THERE comes a point in life when things begin to fall off, or have to be cut off, and you spend far too much time making maintenance appointments or calling clinics and hospitals to find out how friends are coping with the loss of a limb or a bout of emphysema from a youth spent smoking; last week I visited the skin doctor, the eye doctor and the husband doctor with instructions for him to bring home a scalpel from the hospital to shave a horrid outgrowth on my little heel. So I haven’t had any time to get to the fashion shows that proliferate at this time of the year.
To be honest, invitations to these events have been rather thin on the ground; there was a time I went to them all, sometimes being seated in the front row, and wrestled with the concepts of frock lengths, the heights of shoes and the vexing matter of fringes — or bangs as they call them in the US — which were or weren’t the fashion statement du jour. For years young women wore fringes that came down to their noses because it was essential to look as though you had just rolled out of bed.
There’s something quite iconoclastic about fashion shows; you have to feel for today’s models, in the first place for having to steel themselves against a skerrick of facial expression before they leap off the catwalk to smoke their heads off in the nearest street or, among the bolder ones, backstage. Being very, very thin is an absolute if you wish to spend the young days of your life gliding sadly down a narrow stage, looking like a coffle of emaciated slaves.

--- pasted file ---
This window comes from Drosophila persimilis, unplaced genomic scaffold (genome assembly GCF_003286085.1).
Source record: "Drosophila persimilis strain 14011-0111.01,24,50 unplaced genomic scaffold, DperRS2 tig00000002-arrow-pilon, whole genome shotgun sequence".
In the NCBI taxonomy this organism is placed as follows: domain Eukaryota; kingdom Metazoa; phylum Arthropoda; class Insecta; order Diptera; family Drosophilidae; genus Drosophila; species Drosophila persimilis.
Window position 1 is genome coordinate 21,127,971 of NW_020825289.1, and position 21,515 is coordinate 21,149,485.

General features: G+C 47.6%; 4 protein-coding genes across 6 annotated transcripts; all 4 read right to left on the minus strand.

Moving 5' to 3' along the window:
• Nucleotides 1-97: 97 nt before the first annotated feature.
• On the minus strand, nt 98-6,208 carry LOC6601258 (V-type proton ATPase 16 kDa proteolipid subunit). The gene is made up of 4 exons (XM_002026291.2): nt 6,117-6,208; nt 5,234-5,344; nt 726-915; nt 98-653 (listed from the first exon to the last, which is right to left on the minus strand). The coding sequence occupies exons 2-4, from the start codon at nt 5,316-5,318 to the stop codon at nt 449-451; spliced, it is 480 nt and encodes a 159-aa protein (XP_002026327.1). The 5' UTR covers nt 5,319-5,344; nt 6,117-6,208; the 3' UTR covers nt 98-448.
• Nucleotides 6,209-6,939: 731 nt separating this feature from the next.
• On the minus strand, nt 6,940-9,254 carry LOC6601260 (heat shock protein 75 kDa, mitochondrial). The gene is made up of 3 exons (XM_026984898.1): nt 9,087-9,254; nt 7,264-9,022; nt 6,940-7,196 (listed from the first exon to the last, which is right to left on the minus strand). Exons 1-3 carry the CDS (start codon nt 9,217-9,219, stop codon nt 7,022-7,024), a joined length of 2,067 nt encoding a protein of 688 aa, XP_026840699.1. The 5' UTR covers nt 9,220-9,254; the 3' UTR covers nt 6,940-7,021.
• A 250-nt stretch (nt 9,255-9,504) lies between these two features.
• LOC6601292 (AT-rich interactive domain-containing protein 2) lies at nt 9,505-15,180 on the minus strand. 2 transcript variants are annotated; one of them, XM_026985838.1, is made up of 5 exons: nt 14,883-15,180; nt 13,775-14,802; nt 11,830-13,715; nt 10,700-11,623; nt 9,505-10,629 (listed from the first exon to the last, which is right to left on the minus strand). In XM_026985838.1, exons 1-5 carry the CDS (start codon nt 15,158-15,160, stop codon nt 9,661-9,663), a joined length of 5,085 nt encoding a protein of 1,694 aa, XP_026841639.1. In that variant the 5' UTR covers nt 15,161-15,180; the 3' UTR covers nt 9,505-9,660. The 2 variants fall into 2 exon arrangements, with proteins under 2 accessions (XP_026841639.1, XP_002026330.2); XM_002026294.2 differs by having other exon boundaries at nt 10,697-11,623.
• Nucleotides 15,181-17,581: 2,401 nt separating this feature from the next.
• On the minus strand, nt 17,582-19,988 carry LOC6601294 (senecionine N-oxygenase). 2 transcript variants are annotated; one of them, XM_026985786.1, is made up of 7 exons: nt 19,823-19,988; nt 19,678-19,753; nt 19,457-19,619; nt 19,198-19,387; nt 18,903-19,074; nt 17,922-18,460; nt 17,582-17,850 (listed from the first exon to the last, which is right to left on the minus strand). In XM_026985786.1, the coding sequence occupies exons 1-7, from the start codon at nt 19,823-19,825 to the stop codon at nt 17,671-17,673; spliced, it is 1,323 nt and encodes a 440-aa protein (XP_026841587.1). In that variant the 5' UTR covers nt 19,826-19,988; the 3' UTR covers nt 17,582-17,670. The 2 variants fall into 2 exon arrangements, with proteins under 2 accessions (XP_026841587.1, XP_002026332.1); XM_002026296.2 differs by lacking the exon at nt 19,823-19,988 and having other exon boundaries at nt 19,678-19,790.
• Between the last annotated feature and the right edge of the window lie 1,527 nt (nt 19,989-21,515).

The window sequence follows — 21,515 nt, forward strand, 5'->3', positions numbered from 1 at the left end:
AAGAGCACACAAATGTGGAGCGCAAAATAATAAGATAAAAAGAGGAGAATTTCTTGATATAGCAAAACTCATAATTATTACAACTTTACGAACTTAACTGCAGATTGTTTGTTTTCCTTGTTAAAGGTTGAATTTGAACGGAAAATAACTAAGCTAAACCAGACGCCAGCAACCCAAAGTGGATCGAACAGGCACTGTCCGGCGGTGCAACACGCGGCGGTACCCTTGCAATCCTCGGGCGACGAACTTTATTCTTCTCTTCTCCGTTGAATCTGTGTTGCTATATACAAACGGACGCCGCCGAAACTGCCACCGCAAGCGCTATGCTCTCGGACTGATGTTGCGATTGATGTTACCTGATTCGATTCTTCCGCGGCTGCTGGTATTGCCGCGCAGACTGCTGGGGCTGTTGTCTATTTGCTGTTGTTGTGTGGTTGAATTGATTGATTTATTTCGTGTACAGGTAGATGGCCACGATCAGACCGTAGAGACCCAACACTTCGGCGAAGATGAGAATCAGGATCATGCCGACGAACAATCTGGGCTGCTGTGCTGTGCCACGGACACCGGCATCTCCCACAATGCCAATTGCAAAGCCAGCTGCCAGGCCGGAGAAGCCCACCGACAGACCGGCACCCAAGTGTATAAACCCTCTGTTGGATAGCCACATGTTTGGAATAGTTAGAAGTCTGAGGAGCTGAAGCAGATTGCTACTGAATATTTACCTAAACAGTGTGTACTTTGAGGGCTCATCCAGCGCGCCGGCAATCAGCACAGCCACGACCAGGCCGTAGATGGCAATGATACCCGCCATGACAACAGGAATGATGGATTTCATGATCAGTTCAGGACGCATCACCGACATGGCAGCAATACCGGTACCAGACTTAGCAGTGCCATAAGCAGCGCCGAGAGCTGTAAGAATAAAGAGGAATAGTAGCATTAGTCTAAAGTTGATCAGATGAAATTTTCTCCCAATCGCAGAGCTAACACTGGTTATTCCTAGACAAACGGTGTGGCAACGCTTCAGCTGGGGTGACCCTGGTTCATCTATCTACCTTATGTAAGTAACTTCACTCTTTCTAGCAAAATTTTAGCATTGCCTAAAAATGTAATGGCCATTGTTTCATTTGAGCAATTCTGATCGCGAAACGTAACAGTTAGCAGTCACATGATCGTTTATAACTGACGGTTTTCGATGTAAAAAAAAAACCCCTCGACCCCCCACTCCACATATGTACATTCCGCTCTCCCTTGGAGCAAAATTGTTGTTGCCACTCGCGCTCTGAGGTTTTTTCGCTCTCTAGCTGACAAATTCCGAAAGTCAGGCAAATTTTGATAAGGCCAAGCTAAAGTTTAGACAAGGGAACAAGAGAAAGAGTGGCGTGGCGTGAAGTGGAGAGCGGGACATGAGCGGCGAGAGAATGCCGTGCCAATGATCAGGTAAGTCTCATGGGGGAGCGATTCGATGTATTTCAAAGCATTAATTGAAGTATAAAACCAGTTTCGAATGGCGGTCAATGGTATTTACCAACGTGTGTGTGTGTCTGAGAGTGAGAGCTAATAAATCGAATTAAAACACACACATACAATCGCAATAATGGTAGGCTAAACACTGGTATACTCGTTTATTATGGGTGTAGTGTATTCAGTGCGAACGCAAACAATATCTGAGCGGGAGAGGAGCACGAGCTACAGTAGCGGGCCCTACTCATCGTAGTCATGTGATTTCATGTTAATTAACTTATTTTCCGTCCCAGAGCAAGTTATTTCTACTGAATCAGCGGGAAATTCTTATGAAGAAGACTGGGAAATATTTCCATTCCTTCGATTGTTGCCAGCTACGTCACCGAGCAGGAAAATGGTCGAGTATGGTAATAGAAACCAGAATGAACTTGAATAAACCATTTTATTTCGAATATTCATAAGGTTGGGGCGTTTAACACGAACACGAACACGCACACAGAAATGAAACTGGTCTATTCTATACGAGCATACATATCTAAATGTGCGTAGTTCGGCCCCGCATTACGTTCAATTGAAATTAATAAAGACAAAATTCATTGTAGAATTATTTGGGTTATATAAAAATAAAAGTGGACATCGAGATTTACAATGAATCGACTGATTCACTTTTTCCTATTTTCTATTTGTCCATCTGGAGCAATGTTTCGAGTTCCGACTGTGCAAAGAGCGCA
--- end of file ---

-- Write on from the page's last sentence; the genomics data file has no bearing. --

But instead of being among the beautiful and rash I’ve been in waiting rooms in surgeries, flicking through dog- eared fashion magazines feeling like a derelict being rousted from park bench to park bench.
At least skin doctors don’t lecture you about having spent far too much time lying around at swimming pools and on beaches; we didn’t know then what dangers lurked in a suntan.
My latest lesion is on my nose or, you could say, on the nose; it is revolting to look at, at first like a fecund caterpillar, red, green and black, and later like a nasty German cockroach. My four- year old grandson, who is squeamish, has followed the nasal condition with a sort of horrified interest. Last week he said he thought it was getting better. I’m quite possessive about my zapped organ, so I shut one eye the better to see it with the other, and told the boy the doctor said it would fall off in a few days.
He almost retched but said nothing until later, when he woke up yelling; his mother, thinking he was having a nightmare, rushed into the bedroom, to be told by a sobbing child that he didn’t want to see me again until my nose had grown back. Once more I’d put my foot in my mouth.
fraserj@ theaustralian. com. au